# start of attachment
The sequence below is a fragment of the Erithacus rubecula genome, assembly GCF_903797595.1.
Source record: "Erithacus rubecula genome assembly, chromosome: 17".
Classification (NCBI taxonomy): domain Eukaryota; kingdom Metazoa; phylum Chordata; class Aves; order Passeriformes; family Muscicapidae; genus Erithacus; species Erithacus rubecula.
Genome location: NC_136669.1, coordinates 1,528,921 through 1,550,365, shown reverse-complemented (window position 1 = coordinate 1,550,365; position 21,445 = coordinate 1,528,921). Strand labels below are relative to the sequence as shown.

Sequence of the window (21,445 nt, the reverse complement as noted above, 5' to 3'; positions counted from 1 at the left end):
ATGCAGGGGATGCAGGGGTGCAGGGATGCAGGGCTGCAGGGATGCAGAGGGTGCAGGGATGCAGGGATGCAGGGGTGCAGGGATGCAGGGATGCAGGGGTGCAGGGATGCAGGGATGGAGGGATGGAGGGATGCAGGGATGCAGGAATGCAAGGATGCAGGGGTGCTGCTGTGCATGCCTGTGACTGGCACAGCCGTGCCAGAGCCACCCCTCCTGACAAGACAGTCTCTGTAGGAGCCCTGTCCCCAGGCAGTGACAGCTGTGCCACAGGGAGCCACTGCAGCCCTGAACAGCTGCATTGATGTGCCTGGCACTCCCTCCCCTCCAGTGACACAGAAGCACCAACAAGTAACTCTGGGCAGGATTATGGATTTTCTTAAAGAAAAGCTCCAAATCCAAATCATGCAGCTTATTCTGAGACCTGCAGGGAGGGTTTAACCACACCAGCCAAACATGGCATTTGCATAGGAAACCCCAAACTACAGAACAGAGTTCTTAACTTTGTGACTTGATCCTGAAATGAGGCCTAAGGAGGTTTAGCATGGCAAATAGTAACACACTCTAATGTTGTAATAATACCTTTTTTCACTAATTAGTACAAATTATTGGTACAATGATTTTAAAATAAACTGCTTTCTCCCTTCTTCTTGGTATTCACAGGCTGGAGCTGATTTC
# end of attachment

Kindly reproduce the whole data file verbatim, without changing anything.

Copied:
The sequence below is a fragment of the Erithacus rubecula genome, assembly GCF_903797595.1.
Source record: "Erithacus rubecula genome assembly, chromosome: 17".
Classification (NCBI taxonomy): domain Eukaryota; kingdom Metazoa; phylum Chordata; class Aves; order Passeriformes; family Muscicapidae; genus Erithacus; species Erithacus rubecula.
Genome location: NC_136669.1, coordinates 1,528,921 through 1,550,365, shown reverse-complemented (window position 1 = coordinate 1,550,365; position 21,445 = coordinate 1,528,921). Strand labels below are relative to the sequence as shown.

Sequence of the window (21,445 nt, the reverse complement as noted above, 5' to 3'; positions counted from 1 at the left end):
ATGCAGGGGATGCAGGGGTGCAGGGATGCAGGGCTGCAGGGATGCAGAGGGTGCAGGGATGCAGGGATGCAGGGGTGCAGGGATGCAGGGATGCAGGGGTGCAGGGATGCAGGGATGGAGGGATGGAGGGATGCAGGGATGCAGGAATGCAAGGATGCAGGGGTGCTGCTGTGCATGCCTGTGACTGGCACAGCCGTGCCAGAGCCACCCCTCCTGACAAGACAGTCTCTGTAGGAGCCCTGTCCCCAGGCAGTGACAGCTGTGCCACAGGGAGCCACTGCAGCCCTGAACAGCTGCATTGATGTGCCTGGCACTCCCTCCCCTCCAGTGACACAGAAGCACCAACAAGTAACTCTGGGCAGGATTATGGATTTTCTTAAAGAAAAGCTCCAAATCCAAATCATGCAGCTTATTCTGAGACCTGCAGGGAGGGTTTAACCACACCAGCCAAACATGGCATTTGCATAGGAAACCCCAAACTACAGAACAGAGTTCTTAACTTTGTGACTTGATCCTGAAATGAGGCCTAAGGAGGTTTAGCATGGCAAATAGTAACACACTCTAATGTTGTAATAATACCTTTTTTCACTAATTAGTACAAATTATTGGTACAATGATTTTAAAATAAACTGCTTTCTCCCTTCTTCTTGGTATTCACAGGCTGGAGCTGATTTC